Washington’s will freed his slaves ‘without evasion, neglect or delay’
The Slave Memorial was dedicated more than 200 years after George Washington's will set the stage for Mrs. Washington's emancipation.
In the summer of 1799, just months before he passed away, George Washington made a census of the Mount Vernon estate slaves. The census documents that 316 African Americans worked on the five Washington farms. George, however, was not the sole "owner" of all these people. According to research provided by Mary V. Thompson, Curatorial Registrar at Mount Vernon, Martha owned 153 people, 40 were rented from a neighbor, and the remaining 123 Individuals were owned by George Washington.
According to biographer James Thomas Flexner, Washington agonized over a suitable plan for freeing his slaves during the last six years of his life. If he freed his slaves, many of whom were married to Martha's, families would be separated. Martha did not own her slaves outright, since she had inherited them from her first husband, Daniel Parke Custis. According to his will, Martha and her children John Parke Custis and Martha Parke Custis each had a one-third share in the Custis estate. Therefore, Martha did not have the power to free the Custis slaves on the Mount Vernon estate.
Eventually, Washington chose a course of action which led to the freedom of the slaves held in his name. His will stated that "all Slaves which I hold in my own right, shall receive their freedom" upon the death of Mrs. Washington. He instructed his executors to provide for the people too old or sick to work at the time of their emancipation.
He was quite explicit in his will about these stipulations. He stated: "And I do moreover most pointedly and most solemnly enjoin it upon my Executors ...to see that this clause respecting Slaves...be religiously fulfilled at the Epock at which it is directed to take place; without evasion, neglect or delay...particularly as it respects the aged and infirm..."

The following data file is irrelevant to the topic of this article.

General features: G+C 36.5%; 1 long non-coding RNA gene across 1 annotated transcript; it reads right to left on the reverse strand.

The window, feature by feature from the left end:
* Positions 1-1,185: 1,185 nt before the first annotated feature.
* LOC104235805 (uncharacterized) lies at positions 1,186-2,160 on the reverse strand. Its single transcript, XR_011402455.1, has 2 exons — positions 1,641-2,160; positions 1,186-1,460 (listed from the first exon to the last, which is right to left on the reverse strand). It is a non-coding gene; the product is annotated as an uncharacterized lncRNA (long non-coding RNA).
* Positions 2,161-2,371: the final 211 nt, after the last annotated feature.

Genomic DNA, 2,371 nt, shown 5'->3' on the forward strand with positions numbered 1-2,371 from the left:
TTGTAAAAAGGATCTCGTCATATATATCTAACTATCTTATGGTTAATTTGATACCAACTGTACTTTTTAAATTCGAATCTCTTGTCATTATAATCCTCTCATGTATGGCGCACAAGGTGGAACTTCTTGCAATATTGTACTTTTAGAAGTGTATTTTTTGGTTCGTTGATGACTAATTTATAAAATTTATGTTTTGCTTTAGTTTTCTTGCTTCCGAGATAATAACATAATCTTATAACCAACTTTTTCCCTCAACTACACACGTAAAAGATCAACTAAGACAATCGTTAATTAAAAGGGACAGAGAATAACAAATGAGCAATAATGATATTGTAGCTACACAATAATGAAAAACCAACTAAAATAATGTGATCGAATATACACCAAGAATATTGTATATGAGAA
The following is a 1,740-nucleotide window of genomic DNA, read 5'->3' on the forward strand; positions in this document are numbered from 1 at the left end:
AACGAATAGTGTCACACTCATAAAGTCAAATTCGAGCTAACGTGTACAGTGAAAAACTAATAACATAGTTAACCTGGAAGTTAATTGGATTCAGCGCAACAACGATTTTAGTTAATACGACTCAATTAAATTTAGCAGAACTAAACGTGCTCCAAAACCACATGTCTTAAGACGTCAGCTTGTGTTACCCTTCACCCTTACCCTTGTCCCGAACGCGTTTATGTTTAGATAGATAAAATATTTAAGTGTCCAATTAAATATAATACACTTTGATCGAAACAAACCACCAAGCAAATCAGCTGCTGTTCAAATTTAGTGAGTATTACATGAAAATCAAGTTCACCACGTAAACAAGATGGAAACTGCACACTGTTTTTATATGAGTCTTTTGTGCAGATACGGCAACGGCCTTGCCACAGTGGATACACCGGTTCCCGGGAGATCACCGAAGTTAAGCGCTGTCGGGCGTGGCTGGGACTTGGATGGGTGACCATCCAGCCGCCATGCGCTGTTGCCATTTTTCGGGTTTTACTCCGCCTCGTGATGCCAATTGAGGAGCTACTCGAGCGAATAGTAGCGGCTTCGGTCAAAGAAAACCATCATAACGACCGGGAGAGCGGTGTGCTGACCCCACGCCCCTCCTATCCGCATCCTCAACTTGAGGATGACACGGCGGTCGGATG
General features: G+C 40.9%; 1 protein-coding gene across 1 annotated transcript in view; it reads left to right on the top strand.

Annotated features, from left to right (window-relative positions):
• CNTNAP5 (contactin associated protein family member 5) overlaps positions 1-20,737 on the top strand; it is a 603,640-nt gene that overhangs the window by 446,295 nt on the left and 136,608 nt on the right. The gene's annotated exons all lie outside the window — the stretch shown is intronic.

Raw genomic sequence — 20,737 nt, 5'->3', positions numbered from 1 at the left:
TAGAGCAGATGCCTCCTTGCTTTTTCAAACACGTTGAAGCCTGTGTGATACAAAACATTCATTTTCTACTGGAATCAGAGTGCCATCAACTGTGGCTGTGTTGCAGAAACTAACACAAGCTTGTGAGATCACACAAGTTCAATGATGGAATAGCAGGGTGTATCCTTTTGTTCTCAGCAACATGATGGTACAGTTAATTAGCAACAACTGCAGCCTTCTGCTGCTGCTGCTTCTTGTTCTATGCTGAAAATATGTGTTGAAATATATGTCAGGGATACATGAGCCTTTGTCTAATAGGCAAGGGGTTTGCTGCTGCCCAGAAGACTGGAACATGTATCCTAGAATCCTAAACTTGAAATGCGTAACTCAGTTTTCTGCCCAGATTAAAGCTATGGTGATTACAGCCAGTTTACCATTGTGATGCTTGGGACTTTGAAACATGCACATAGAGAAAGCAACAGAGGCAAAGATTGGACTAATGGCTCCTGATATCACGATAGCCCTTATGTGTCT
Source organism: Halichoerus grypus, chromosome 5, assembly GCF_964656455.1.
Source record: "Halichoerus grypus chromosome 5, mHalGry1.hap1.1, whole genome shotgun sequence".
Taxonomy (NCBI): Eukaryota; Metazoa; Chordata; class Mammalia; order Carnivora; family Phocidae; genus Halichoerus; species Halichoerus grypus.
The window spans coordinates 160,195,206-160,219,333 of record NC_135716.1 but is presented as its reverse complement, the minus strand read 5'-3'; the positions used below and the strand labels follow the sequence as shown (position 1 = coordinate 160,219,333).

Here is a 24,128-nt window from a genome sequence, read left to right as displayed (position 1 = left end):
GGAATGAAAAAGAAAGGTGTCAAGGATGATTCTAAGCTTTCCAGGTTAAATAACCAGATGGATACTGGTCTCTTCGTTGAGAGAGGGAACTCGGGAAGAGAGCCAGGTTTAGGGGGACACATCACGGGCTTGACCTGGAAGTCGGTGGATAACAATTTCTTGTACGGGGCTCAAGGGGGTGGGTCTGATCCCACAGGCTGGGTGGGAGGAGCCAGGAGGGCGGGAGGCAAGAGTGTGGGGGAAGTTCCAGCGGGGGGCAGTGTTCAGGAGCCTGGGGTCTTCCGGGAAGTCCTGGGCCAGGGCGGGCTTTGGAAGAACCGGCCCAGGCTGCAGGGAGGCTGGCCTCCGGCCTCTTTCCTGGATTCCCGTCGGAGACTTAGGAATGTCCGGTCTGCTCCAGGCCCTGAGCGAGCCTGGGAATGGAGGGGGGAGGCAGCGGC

This presently a difficult situation for Mrs. Washington, however. Many people's freedom depended upon her death. A year after Washington's death, she signed a deed of manumission for "Sundry Negroes."
Where did these people go? Some of the people named in the 1799 Mount Vernon census appear in Fairfax County and Alexandria free black registers. As you read through the registrations of the free African Americans (an 18th century law required such paperwork for free blacks in Virginia), several note that they were emancipated by Mrs. Washington.
Sambo Anderson was a carpenter with tattooed face and "ears rings which he informed me were made of real Guinea gold." He may have been from a Royal African family, and his name originally "Sambou," a common name in Senegal. He died at 100 years old in a house given him on Little Hunting Creek after supporting himself by hunting wild game for hotels and "respectable families." He also purchased and freed two relatives. Sambo and son William returned to the Mount Vernon estate to construct Washington's tomb in the 1830s. Today all the African Americans at Mount Vernon are honored by the Slave Memorial dedicated in 1983.
Pamela Cressey is the Alexandria City Archaeologist.